Planning for the unplanned

     There are only two things an officer can be sure of when it comes to mutual aid requests: (1) An officer never knows when the call will come; and (2) Assisting another agency during an emergency is anything but routine.

     Mutual aid is an intergovernmental agreement to assist another agency during a disaster, civil unrest or incident that requires participation outside of the agency with original jurisdiction. It differs from routine assistance by the nature of the emergency and the level of administration that fields the request.

     Mutual aid can be composed of interagency informal agreements where two or more agencies have had habitual relationships, such as a county that adjoins a tribal area, or formal arrangements like a deliberate activation of a NIMS (National Incident Management System) in compliance with HSPD-5 (Homeland Security Presidential Directive). One of the primary goals of mutual aid planning is efficient resource management. For a major event, this is facilitated by prepackaging components. For example, a pre-determined formula for resource-sharing in the event of a mutual aid request may read, "… if the response is a certain disaster declaration X, allied agencies should send a package X, which consists of two patrol cars, one supervisor or supervisory cell, a heavy rescue vehicle with crew and activate a Public Information Officer …"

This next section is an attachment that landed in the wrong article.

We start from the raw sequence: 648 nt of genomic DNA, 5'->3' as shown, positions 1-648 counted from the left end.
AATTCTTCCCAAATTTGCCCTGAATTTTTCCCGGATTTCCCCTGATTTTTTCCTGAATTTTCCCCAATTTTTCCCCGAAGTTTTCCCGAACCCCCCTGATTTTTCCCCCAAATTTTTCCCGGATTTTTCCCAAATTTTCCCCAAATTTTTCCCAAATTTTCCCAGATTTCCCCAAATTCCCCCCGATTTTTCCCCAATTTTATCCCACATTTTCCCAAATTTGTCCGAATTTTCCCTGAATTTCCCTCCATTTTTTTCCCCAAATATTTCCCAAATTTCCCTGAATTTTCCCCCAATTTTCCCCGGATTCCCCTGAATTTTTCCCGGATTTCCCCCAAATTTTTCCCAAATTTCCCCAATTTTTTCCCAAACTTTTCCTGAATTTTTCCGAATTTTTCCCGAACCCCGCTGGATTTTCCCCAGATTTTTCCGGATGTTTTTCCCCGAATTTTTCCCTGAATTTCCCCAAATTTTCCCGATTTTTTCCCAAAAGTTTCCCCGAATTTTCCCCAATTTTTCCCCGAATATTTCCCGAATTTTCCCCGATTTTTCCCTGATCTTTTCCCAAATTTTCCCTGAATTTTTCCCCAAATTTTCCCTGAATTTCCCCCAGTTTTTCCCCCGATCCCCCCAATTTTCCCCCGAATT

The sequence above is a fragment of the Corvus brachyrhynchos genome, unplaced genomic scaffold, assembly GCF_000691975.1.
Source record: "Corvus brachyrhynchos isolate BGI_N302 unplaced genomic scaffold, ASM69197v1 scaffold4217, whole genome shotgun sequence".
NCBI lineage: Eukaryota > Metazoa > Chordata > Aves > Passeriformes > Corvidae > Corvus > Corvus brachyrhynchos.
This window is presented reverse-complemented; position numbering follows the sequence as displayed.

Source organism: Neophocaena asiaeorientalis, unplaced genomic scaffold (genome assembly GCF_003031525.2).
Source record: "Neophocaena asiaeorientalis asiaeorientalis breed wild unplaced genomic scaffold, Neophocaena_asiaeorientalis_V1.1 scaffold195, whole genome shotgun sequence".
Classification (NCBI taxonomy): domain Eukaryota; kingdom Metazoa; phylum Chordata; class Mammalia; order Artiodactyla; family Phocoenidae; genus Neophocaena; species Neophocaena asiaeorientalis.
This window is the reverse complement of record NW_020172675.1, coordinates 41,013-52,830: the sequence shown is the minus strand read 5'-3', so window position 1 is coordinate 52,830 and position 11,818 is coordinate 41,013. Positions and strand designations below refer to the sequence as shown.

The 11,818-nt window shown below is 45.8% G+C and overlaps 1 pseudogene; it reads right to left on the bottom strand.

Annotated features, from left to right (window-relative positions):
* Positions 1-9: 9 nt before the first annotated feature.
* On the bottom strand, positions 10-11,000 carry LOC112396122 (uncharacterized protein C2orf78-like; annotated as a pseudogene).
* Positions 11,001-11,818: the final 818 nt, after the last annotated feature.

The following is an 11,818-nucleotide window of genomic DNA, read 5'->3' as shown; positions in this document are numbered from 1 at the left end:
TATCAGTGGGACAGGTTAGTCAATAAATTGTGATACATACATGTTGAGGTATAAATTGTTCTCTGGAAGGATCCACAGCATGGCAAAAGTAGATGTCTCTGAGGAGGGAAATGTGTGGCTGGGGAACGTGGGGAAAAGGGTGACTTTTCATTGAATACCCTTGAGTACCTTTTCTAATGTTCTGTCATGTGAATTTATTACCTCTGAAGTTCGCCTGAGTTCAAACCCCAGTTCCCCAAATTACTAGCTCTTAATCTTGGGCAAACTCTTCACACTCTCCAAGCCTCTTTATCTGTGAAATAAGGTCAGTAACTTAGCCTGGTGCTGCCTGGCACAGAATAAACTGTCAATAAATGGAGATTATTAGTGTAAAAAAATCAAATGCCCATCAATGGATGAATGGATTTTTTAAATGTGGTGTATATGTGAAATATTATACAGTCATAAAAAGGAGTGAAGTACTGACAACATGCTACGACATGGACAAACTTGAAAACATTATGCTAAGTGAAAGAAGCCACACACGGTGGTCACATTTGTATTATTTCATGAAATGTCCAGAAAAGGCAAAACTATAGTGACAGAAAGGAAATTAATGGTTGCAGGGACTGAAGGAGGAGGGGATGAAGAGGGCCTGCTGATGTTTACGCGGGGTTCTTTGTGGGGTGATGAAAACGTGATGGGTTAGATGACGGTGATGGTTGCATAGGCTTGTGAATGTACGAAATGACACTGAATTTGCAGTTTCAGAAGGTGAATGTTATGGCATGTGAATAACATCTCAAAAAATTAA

Most agencies have policies which include provisions that indemnify the responding agency and responses only if requested by the agency in jurisdiction.

     Resource typing — the grouping of disaster needs — drives this prepackaging. For the law enforcement administrator, the most important response to a major incident is the work done long before the incident arises. For the individual officer who ends up responding to a riot, flood, fire or major crime incident, it's no different; it all comes down to pre-planning.

     Law Enforcement Technology contacted several law enforcement officers who routinely assist other agencies. The types of mutual aid responses for which they were dispatched varied and accordingly, so did the equipment needs. Based on their experience, we arranged the equipment needs into five major groups: navigation, communication, personal needs, transportation and documentation.

     Officers identified four basic types of mutual aid assignments: disasters, including fires and floods; civil incidents, including civil disorder, events that require crowd control or civil operations for missing victims (where an immediate wide-scale search is necessary); and major crimes, including active shooters and acts of terrorism. In each, the mission exceeds the local agency's capacity to resolve the problem.


     Obviously, one of the first problems arriving officers encounter is getting around unfamiliar territory in a timely manner. If the responding agency was afforded enough time to do its homework, some maps would have been allocated. The requesting agency almost always will put maps, information packets and a phone list into the officer's hands when he arrives. After all, the mutual aid officer is a guest and hospitality is a must.